The Biden administration is weighing in on the late. Ted Cruz’s bill to reintroduce sanctions against Russia’s Nord Stream 2.
Several Democrats remained on the fence earlier this week, leading to a briefing by administration officials late Monday in an attempt to return to support for the bill, which they say could put U.S. leverage in the middle of negotiations with Russia with high effort.
“If enacted, the legislation will only serve to undermine unity among our European allies at a crucial time when we have to present a united front in response to Russian threats against Ukraine,” a State Department spokesman told The Washington Times Tuesday.
Mr. Cruz, a Republican from Texas, prompted Senate Democratic leaders to schedule a vote on Jan. 14 on his sanctions bill in return for releasing dozens of Biden-appointed teams. The bill would restore sanctions, which Mr Biden withdrew from the almost operational submarine pipeline from Russia to Germany.
Critics argue that the natural gas pipeline will increase Moscow’s dominance over European energy markets and put Germany and other countries at risk of energy blackmail.
The Biden administration waived Trump-era sanctions against the pipeline in May. It argued that the sanctions would have little effect in slowing down the progress of the pipeline, which runs through the Baltic Sea.
Now that tensions between the United States and Russia are deteriorating day by day, the administration is using the threat of renewed sanctions on the pipeline as leverage to deter Russia from invading Ukraine.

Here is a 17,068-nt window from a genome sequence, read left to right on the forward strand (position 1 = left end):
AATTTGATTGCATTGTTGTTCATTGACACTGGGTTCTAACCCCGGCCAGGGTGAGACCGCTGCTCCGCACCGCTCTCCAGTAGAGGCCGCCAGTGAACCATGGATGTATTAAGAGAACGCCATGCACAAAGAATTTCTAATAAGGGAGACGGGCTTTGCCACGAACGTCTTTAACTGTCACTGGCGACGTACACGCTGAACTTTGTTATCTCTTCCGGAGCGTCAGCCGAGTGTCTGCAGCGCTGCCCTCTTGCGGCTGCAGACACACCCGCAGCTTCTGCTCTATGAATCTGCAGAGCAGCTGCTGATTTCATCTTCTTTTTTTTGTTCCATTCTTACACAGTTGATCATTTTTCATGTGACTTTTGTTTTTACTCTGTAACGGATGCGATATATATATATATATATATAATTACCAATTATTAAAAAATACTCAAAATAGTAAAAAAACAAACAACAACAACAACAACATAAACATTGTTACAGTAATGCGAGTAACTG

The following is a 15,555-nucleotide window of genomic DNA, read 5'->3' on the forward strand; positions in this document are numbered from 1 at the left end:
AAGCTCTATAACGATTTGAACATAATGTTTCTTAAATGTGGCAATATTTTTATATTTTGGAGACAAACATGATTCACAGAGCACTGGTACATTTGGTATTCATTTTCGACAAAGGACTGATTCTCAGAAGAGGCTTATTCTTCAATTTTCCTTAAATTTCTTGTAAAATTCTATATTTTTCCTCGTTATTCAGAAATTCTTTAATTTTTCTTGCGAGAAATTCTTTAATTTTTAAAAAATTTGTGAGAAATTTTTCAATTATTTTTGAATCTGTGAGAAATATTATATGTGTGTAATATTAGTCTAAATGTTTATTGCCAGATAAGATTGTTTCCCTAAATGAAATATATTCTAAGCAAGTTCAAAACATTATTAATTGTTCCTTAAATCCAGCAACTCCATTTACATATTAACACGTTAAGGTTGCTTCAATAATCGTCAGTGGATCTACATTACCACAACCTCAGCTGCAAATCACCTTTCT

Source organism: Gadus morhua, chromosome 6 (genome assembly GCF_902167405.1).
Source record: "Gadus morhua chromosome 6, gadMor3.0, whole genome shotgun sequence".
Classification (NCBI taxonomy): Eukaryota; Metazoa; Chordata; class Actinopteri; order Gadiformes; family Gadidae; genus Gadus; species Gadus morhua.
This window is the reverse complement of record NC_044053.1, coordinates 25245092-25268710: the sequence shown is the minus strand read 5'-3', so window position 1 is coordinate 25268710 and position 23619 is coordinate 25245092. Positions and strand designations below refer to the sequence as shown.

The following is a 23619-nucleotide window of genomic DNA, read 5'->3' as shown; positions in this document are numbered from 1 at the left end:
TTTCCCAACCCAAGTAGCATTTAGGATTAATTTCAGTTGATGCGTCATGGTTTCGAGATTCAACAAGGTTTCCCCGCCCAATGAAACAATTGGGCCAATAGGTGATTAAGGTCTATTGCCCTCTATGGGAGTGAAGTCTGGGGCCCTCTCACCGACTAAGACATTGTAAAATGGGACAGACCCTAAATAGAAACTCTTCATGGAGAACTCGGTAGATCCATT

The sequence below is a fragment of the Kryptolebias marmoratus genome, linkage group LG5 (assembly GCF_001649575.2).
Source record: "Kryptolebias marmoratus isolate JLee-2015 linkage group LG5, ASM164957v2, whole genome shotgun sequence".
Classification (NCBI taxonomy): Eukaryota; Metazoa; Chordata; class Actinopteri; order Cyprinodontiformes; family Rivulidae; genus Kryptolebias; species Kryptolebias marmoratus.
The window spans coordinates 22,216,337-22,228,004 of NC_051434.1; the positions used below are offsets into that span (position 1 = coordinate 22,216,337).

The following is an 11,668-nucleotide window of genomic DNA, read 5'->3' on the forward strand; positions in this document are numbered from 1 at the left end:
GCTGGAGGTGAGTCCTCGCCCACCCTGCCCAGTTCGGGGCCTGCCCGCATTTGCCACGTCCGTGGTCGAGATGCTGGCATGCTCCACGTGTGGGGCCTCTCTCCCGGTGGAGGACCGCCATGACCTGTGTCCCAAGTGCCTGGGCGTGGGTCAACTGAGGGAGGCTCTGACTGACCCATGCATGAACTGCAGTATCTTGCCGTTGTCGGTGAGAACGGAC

Deputy Secretary of State Victoria Nuland and White House Energy Adviser Amos Hochstein met with 10 Democrats, who remained undecided ahead of the vote.
Late. Jon Tester, a Democrat from Montana who attended Monday’s briefing, said the administration claimed the sanctions could damage the U.S. position in ongoing negotiations with European partners on Russian aggression against Ukraine.
But Mr. Tester said immediately after the briefing that the administration “should do a better job of sending messages where the errors are” with Mr. Cruz’s bill.
Last Monday, Mr. Tests he was unsure how he would vote.
The administration is engaged in a series of discussions on European security this week, amid heightened tensions following Russia’s troop build-up on the border with Ukraine.
Other Democrats have raised questions about how sanctions could affect U.S. relations with Germany.
The administration said Mr Cruz’s bill “is not a genuine effort to counter further Russian aggression or protect Ukraine.”
“At this moment, it is crucial to ensure maximum transatlantic unity in relation to the potential Russian threat to Ukraine,” a Foreign Ministry spokesman said. “Russia will interpret any daylight in our positions stemming from sanctions against NS2 AG as an opportunity to exploit a rift in the transatlantic relationship.”
Mr. Cruz’s law must have 60 votes to be passed, and Republicans have said they are confident they can secure enough support to get it over the finish line.
Late. Robert Menendez, New Jersey Democrat and chairman of the Senate Foreign Relations Committee, was highly critical of the pipeline after the July deal was announced, but voting to undo Mr Biden’s move would be a much larger reprimand.
Mr. Menendez offered earlier legislation that would approve the sanctions – but only in the event of a Russian invasion of Ukraine. The ultimatum is in line with Mr Biden’s position.
The Foreign Ministry said on Tuesday that it is working with lawmakers “on a package of sanctions that maximize the potential costs to Russia if they further invade Ukraine, which [Mr. Cruz’s] legislation is not enough. “
Late. James E. Risch of Idaho, the top Republican on the State Department, said the administration’s reluctance to take a firm stance on Nord Stream 2 is mystifying.
“This is a really frustrating question because pretty much every member of Congress wants to see the Nord Stream 2 project sanctioned and stopped,” said Mr. Risch. “The administration, for whatever reason, made the decision that they would do it.”
“They stopped a pipeline coming in from Canada,” he said. “Why would not you stop a pipeline that has national safety implications. That’s the frustrating part of this thing.”